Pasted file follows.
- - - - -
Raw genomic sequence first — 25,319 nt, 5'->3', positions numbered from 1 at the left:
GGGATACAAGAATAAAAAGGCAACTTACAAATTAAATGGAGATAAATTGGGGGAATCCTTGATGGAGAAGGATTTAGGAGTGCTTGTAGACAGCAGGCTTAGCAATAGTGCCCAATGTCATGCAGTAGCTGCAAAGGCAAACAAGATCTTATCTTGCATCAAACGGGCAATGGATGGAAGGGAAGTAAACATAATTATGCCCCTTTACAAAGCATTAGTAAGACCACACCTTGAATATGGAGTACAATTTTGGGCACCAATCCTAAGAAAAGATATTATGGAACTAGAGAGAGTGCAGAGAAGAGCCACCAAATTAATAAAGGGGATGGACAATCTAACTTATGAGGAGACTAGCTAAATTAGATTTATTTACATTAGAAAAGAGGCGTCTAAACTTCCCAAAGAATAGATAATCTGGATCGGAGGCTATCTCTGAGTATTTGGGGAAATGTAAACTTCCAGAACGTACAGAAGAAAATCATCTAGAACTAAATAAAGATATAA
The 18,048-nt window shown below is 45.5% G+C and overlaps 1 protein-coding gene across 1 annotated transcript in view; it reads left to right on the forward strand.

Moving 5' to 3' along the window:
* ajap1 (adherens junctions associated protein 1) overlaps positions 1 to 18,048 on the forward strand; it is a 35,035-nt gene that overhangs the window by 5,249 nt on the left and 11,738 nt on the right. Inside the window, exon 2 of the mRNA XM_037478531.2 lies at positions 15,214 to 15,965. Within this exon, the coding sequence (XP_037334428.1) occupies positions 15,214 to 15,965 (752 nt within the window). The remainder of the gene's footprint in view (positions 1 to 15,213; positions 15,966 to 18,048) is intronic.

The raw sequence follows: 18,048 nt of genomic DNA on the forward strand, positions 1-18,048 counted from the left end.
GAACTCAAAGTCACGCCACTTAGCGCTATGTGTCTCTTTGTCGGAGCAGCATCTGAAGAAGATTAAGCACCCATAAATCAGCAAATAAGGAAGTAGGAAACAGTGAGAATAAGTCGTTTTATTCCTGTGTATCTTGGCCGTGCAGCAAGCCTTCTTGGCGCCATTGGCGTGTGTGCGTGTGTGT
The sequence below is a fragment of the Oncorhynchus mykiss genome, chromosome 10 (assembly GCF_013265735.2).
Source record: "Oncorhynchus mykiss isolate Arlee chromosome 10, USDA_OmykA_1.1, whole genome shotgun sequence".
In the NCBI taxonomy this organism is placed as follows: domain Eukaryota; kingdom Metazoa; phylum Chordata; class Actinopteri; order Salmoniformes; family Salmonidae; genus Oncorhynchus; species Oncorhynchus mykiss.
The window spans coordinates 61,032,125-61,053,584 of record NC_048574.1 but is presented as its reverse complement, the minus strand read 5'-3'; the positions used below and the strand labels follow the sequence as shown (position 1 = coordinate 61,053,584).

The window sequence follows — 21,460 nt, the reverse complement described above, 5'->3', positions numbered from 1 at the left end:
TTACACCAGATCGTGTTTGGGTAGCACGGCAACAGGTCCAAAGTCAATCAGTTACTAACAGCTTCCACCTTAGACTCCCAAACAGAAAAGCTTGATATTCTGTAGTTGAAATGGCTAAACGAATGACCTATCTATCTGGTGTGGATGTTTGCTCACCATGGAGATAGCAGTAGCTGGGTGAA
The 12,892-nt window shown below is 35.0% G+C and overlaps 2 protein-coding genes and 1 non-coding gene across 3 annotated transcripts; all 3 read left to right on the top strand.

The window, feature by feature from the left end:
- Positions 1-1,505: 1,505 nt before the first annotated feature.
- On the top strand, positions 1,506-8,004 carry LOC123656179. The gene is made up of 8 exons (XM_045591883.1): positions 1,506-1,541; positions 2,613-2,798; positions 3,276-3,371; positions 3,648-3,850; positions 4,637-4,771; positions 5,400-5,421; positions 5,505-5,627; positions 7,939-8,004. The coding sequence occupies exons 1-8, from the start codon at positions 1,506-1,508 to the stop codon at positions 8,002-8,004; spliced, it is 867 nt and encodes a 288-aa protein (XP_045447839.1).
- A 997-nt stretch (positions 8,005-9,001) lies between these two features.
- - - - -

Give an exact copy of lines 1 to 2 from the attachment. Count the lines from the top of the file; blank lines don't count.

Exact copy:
Raw genomic sequence first — 25,319 nt, 5'->3', positions numbered from 1 at the left:
GGGATACAAGAATAAAAAGGCAACTTACAAATTAAATGGAGATAAATTGGGGGAATCCTTGATGGAGAAGGATTTAGGAGTGCTTGTAGACAGCAGGCTTAGCAATAGTGCCCAATGTCATGCAGTAGCTGCAAAGGCAAACAAGATCTTATCTTGCATCAAACGGGCAATGGATGGAAGGGAAGTAAACATAATTATGCCCCTTTACAAAGCATTAGTAAGACCACACCTTGAATATGGAGTACAATTTTGGGCACCAATCCTAAGAAAAGATATTATGGAACTAGAGAGAGTGCAGAGAAGAGCCACCAAATTAATAAAGGGGATGGACAATCTAACTTATGAGGAGACTAGCTAAATTAGATTTATTTACATTAGAAAAGAGGCGTCTAAACTTCCCAAAGAATAGATAATCTGGATCGGAGGCTATCTCTGAGTATTTGGGGAAATGTAAACTTCCAGAACGTACAGAAGAAAATCATCTAGAACTAAATAAAGATATAA